The two most common polymers used in cooling tower fills and drift eliminators are polyvinyl chloride (PVC) and polypropylene (PP). Both materials offer the benefits of durability, compatibility with the water environments of most cooling towers and processes, and cost-effective manufacturing techniques to provide many different engineered profiles suitable for cooling tower uses. However, one of the impediments that both polymers present is their hydrophobic nature. The surface energy of PVC and PP are high enough to want to repel water and make it bead up on the surface. Unfortunately this action is detrimental to the performance of fills and drift eliminators, which achieve their full potential when the water fully wets the polymer surface.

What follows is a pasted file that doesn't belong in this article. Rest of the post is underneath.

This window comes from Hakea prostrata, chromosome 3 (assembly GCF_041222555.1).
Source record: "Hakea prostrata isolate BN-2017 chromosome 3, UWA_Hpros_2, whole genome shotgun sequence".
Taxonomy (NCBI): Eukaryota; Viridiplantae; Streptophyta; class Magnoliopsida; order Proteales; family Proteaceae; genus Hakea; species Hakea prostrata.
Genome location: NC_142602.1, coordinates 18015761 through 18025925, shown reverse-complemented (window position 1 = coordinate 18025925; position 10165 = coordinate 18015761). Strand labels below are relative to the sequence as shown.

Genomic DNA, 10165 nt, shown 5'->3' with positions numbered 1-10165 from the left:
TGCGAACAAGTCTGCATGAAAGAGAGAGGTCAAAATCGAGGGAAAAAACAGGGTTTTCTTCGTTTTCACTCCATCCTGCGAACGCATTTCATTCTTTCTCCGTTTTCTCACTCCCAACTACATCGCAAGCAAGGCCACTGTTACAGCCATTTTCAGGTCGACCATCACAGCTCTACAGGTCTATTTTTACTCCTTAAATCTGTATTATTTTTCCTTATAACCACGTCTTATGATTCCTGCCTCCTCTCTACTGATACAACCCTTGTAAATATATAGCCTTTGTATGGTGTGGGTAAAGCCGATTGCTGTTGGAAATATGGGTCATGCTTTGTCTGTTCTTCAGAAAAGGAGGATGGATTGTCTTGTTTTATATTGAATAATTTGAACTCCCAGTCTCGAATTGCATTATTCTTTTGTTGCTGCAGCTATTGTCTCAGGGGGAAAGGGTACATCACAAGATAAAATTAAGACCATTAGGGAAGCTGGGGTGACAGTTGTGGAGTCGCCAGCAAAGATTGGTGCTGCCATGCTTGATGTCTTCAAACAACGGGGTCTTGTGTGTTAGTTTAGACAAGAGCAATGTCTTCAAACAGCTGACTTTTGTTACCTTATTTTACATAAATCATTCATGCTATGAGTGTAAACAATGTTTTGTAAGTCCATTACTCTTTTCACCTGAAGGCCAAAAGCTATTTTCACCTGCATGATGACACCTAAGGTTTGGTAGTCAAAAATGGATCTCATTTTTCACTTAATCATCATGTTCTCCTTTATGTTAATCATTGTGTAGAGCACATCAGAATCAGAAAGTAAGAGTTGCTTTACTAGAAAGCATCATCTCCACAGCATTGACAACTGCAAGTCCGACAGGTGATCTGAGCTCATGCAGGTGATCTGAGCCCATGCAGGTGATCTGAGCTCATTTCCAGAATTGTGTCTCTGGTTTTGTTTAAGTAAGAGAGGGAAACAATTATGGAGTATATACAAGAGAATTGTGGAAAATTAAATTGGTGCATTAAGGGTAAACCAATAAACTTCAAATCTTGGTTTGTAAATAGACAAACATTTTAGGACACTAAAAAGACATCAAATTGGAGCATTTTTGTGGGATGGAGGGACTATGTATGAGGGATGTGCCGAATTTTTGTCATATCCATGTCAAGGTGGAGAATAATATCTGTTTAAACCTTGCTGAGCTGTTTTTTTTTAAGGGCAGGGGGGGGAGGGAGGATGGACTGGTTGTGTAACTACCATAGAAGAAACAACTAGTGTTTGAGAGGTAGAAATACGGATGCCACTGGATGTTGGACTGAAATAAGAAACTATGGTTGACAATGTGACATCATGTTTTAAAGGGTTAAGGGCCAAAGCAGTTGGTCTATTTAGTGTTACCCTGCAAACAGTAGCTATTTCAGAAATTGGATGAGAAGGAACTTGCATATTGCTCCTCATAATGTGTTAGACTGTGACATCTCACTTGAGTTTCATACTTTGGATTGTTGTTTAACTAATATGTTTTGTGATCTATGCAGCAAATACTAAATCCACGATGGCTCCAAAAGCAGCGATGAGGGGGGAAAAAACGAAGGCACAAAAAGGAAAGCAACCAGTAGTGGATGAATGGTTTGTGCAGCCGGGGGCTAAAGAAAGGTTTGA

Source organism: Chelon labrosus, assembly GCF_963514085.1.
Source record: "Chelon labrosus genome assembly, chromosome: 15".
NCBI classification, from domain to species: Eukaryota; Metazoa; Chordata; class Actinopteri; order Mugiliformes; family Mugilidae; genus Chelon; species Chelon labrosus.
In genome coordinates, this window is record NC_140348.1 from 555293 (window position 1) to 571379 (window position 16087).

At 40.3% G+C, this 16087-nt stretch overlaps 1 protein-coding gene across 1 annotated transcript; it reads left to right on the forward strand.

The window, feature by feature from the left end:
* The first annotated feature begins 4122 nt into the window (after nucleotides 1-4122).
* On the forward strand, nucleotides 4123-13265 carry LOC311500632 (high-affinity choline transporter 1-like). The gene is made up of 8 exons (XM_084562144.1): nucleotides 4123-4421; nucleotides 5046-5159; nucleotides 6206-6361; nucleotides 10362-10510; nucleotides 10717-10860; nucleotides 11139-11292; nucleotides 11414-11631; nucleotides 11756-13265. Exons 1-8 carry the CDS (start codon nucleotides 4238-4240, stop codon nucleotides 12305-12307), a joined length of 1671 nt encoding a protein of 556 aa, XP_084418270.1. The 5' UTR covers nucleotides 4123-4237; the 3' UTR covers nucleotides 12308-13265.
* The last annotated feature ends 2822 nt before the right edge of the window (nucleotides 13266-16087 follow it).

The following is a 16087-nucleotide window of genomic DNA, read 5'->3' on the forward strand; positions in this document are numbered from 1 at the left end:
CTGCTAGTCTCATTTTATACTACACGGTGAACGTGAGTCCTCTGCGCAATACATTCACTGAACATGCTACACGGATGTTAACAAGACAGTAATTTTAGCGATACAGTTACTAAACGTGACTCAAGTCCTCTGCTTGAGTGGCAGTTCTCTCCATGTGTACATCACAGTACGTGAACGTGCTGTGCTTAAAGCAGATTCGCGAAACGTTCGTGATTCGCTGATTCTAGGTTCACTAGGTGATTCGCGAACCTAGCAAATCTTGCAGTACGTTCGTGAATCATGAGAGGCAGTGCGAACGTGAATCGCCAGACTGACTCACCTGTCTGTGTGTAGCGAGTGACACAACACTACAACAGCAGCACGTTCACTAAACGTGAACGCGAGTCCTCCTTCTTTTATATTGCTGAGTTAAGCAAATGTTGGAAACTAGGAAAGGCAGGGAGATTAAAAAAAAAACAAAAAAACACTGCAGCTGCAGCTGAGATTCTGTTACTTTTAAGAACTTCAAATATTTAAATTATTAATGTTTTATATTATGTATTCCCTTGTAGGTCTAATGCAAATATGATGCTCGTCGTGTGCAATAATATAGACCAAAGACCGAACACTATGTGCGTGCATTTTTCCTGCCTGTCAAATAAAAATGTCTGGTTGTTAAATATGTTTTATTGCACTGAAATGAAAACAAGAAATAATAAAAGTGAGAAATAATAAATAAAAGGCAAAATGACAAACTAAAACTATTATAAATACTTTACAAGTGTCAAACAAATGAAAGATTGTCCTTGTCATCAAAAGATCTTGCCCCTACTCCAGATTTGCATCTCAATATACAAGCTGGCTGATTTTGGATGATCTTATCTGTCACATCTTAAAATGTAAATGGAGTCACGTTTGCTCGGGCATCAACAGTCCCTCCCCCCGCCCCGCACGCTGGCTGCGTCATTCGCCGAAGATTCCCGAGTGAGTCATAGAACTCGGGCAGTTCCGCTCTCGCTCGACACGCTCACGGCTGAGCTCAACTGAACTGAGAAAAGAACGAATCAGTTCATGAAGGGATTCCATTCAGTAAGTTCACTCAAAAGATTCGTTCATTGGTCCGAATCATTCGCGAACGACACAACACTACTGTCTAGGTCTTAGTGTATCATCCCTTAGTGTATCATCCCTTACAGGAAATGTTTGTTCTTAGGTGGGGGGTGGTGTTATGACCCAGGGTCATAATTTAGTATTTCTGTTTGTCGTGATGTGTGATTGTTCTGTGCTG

Drift eliminators are affected the same way as fills when it comes to their performance in relation to surface conditioning. The efficiency of a drift eliminator relies on the captured drift droplets forming a thin film of water on the drift eliminator surface so that the water drains back into the wet section of the cooling tower properly. Any beads of water on the surface are exposed to the air stream and are susceptible to being stripped off the drift eliminator and exiting the tower.Now take into account that those are the results of a fill product that has water intentionally sprayed onto the plastic itself. What might be the difference for a drift eliminator that only gets a tiny fraction of the water spray that a fill sees? If the water is not able to ever form a complete film on the surface of the drift eliminator, then the full potential of the drift eliminator efficiency will never be realized. This shows just how important material of construction can be with respect to a drift eliminator.